Presented in 1080p on Blu-ray, the 4K restoration looks great but could look even better on 4K UHD disc with HDR, which is a great thing to say about a silent classic. (Here's hoping Criterion will embrace that format in the future) The film is presented in its original 1.33:1 full frame aspect ratio and is benefited by three different scores mixed in DTS-HD Master Audio 5.1 and LPCM 2.0 depending on your home entertainment system and which audio option you choose.

Special Features include...

Alternate presentation of the film at 20 frames per second with original Danish intertitles

Three scores: Richard Einhorn's Voices of Light, a choral and orchestral work performed by vocal group Anonymous 4, soloist Susan Narucki, and the Netherlands Radio Philharmonic and Choir; another by Goldfrapp's Will Gregory and Portishead's Adrian Utley; and the third composed and performed by pianist Mie Yanashita

Audio commentary from 1999 by film scholar Casper Tybjerg

New interview with Einhorn

New conversation between Gregory and Utley

New video essay by Tybjerg exploring the debate over the film's frame rate

Interview from 1995 with actor Renre Falconetti's daughter and biographer, Helene Falconetti

Version history

Production design archive

New English subtitle translation

PLUS: An essay by critic Mark Le Fanu, a 1929 director's statement by Carl Theodor Dreyer, and the full libretto for Voices of Light

This is a great disc that filmmakers and film buffs alike should take in, a must see for all serious cinema fans.

Last but not least is a new set issued on Georges Melies' A Trip To The Moon (1902) that is not only one of the most successful short films of all time, but one of the most famous films of any kind ever made, featured in Martin Scorsese's Hugo (his 3D film) as part of the director's amazing career. Too bad most of his films were destroyed for the materials in the film prints when he was low on money, a tremendous loss!

The reason we're getting this Blu-ray set now is not just because of the film has a nice HD master that deserved Blu-ray release, as that already happened, but because the great folks at Flicker Alley have been able to nab the rights to the finally restored color version thought to be lost for decades, but a damaged print of it with missing frames was recovered a while ago and after many years of hard work and recreating missing frames with their color, we have a complete print of how it was supposed to look in that version. Turns out Melies hand colored every single frame himself as an alternate vision of his film. It is a fun variant that may lack some of the detail, depth, clarity and definition of the original black and white version also included here, but I like seeing what he would have done if he had color film. After seeing the film so many times over the years, it is a kick to check it out this way.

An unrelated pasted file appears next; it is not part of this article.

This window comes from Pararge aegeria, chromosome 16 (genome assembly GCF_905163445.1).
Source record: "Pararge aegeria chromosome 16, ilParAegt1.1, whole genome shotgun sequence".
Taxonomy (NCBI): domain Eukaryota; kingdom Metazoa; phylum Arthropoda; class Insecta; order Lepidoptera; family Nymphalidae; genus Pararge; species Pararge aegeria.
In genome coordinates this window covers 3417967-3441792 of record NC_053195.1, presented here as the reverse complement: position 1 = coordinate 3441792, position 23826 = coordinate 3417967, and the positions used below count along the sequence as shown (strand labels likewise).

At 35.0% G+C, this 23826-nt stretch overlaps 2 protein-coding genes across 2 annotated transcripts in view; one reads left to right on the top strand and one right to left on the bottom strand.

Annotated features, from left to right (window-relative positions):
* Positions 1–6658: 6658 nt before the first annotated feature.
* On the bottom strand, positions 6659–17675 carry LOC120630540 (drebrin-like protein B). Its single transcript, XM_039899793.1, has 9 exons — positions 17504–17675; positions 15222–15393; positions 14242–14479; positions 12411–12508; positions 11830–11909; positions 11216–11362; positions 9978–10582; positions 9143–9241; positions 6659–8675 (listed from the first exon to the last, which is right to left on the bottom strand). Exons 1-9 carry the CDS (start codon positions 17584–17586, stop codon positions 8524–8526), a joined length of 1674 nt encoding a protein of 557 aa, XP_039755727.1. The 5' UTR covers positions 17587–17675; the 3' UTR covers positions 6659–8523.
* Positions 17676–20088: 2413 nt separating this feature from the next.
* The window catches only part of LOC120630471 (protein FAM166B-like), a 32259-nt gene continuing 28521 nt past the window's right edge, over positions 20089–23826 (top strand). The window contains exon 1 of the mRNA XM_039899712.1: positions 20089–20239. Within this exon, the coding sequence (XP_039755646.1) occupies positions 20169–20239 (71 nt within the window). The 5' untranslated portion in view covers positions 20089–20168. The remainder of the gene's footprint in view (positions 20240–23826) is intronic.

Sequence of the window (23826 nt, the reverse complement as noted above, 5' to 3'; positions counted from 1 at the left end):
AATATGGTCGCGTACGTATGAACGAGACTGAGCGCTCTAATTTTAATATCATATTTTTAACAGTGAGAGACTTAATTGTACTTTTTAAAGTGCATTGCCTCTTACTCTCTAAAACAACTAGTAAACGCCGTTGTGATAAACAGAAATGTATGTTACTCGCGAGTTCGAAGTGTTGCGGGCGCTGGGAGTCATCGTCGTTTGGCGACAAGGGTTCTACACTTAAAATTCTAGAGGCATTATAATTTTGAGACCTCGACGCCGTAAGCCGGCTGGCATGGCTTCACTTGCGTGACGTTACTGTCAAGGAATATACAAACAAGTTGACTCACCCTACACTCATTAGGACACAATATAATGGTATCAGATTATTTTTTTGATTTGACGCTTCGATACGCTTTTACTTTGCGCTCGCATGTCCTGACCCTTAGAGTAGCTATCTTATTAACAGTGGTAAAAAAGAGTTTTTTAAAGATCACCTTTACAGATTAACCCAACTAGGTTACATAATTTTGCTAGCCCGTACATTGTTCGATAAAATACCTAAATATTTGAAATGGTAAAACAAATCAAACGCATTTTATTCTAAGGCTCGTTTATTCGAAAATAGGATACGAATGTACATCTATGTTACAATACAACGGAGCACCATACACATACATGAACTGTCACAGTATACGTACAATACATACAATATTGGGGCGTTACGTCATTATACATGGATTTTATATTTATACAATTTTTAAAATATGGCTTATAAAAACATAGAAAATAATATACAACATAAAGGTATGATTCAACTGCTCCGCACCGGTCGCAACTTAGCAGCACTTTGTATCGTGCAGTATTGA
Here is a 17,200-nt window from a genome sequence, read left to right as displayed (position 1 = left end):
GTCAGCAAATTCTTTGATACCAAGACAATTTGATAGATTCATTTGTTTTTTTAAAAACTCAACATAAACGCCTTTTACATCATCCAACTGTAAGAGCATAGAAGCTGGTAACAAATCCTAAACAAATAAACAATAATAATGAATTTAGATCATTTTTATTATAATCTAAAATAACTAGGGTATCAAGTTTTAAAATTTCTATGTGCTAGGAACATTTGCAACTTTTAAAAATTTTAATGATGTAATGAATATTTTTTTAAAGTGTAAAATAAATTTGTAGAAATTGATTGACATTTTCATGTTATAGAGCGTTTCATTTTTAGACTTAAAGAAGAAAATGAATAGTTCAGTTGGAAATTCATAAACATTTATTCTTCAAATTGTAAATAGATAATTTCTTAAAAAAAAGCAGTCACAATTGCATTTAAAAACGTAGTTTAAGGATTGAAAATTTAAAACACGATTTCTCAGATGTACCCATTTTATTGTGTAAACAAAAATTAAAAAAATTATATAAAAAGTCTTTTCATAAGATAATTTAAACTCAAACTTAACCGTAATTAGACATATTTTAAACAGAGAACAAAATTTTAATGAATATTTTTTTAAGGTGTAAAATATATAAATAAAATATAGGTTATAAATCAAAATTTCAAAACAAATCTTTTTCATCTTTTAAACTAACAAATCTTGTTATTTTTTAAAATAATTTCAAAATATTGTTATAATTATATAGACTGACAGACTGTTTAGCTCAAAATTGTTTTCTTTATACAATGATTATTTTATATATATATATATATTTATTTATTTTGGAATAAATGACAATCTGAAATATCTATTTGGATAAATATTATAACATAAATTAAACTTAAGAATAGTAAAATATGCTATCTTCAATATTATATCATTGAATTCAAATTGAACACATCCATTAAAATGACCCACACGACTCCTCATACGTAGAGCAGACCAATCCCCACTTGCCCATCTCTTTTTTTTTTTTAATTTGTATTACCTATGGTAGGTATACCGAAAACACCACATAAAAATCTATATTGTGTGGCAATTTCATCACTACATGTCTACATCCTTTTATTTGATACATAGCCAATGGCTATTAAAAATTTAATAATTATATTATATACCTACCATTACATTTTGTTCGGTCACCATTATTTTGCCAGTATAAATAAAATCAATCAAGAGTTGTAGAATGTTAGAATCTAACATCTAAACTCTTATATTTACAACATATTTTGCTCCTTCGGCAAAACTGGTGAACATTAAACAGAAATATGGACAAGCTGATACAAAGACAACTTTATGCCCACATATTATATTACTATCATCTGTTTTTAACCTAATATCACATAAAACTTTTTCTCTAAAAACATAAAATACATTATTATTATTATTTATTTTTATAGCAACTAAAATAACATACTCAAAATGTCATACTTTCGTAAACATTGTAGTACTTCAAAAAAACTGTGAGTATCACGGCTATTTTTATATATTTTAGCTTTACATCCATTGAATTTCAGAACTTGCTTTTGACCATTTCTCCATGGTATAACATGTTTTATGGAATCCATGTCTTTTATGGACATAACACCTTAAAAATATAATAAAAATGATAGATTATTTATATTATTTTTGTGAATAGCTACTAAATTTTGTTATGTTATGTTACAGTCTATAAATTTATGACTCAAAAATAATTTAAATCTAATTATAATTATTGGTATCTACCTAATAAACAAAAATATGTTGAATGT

Flicker Alley have made this a Blu-ray/DVD set with both versions, so 1080p 1.33 X 1 black & white digital High Definition image transfer is my slight favorite of the two, though I wish there was a way to get rid of some of the printed in damage, but the 1080p 1.33 X 1 digital High Definition image color version of the film has its moments and covering up some of the flaws as it does (for better and worse) is another experience worth your time. The Blu-ray has PCM 2.0 Stereo sound and DVD lossy Dolby Digital 2.0 Stereo for the instrumentals (two brand new scores by Jeff Mills and Dorian Pimpernel, as well as an improvised piano track by Serge Bromberg with optional narration written by Georges Melies) included.

Extras include a thick & nicely illustrated booklet on the film including informative text and an essay excerpt, while the black & white version offers two separate audio tracks of music: An orchestral score by composer Robert Israel with the original English narration written by Georges Melies; and a second track produced by Russell Merritt consisting of a troupe of actors voicing the various characters as performed in the U.S. in 1903, with piano accompaniment by Frederick Hodges. We also get The Eclipse (1904) & The Astronomer's Dream (1898, on its 120th anniversary!!!) in new high-definition versions of two lunar-related shorts by Melies and...

The Extraordinary Voyage: Directors Serge Bromberg and Eric Lange (Lobster Films) documentary chronicle the journey of A Trip to the Moon from production in 1902, to the astonishing rediscovery in 1993, to the eventual restoration and opening at the Cannes Film Festival in 2011. The feature-length documentary includes interviews with filmmakers Costa Gavras, Michel Gondry, Michel Hazanavicius, and Jean-Pierre Jeunet on Melies enduring significance to cinema.

This is a fun set everyone should see and will enjoy!

To order The Chant Of Jimmie Blacksmith Umbrella import Blu-ray, go to this link for it and other hard to get releases:


- Nicholas Sheffo and James Lockhart (Joan Of Arc)